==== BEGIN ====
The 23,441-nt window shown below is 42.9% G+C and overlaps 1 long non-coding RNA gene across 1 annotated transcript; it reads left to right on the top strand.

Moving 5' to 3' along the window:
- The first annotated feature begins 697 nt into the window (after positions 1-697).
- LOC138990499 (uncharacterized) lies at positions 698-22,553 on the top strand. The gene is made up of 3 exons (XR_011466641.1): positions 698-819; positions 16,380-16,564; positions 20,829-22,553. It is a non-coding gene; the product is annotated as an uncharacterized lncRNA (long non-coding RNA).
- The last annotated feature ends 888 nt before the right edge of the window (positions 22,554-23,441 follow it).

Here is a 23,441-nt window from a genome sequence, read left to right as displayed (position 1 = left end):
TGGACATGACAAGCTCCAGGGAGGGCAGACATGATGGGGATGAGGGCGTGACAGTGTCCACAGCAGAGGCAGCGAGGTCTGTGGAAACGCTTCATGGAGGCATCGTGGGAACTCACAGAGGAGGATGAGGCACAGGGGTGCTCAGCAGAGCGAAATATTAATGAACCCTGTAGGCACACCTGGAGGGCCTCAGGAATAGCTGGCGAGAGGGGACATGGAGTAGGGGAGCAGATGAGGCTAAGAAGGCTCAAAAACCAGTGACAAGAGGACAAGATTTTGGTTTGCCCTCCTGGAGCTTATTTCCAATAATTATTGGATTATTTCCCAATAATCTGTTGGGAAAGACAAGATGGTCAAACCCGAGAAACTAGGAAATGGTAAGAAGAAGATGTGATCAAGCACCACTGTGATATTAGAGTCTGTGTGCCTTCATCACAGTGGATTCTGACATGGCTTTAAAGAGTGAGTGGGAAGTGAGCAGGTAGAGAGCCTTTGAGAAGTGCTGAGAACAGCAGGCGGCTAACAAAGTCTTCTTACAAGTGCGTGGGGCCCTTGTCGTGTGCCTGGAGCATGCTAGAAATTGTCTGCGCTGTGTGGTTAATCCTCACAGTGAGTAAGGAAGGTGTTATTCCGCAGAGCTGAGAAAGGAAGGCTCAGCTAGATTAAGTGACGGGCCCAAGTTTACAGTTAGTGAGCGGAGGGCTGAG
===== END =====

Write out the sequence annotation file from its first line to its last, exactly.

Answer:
The 23,441-nt window shown below is 42.9% G+C and overlaps 1 long non-coding RNA gene across 1 annotated transcript; it reads left to right on the top strand.

Moving 5' to 3' along the window:
- The first annotated feature begins 697 nt into the window (after positions 1-697).
- LOC138990499 (uncharacterized) lies at positions 698-22,553 on the top strand. The gene is made up of 3 exons (XR_011466641.1): positions 698-819; positions 16,380-16,564; positions 20,829-22,553. It is a non-coding gene; the product is annotated as an uncharacterized lncRNA (long non-coding RNA).
- The last annotated feature ends 888 nt before the right edge of the window (positions 22,554-23,441 follow it).

Here is a 23,441-nt window from a genome sequence, read left to right as displayed (position 1 = left end):
TGGACATGACAAGCTCCAGGGAGGGCAGACATGATGGGGATGAGGGCGTGACAGTGTCCACAGCAGAGGCAGCGAGGTCTGTGGAAACGCTTCATGGAGGCATCGTGGGAACTCACAGAGGAGGATGAGGCACAGGGGTGCTCAGCAGAGCGAAATATTAATGAACCCTGTAGGCACACCTGGAGGGCCTCAGGAATAGCTGGCGAGAGGGGACATGGAGTAGGGGAGCAGATGAGGCTAAGAAGGCTCAAAAACCAGTGACAAGAGGACAAGATTTTGGTTTGCCCTCCTGGAGCTTATTTCCAATAATTATTGGATTATTTCCCAATAATCTGTTGGGAAAGACAAGATGGTCAAACCCGAGAAACTAGGAAATGGTAAGAAGAAGATGTGATCAAGCACCACTGTGATATTAGAGTCTGTGTGCCTTCATCACAGTGGATTCTGACATGGCTTTAAAGAGTGAGTGGGAAGTGAGCAGGTAGAGAGCCTTTGAGAAGTGCTGAGAACAGCAGGCGGCTAACAAAGTCTTCTTACAAGTGCGTGGGGCCCTTGTCGTGTGCCTGGAGCATGCTAGAAATTGTCTGCGCTGTGTGGTTAATCCTCACAGTGAGTAAGGAAGGTGTTATTCCGCAGAGCTGAGAAAGGAAGGCTCAGCTAGATTAAGTGACGGGCCCAAGTTTACAGTTAGTGAGCGGAGGGCTGAG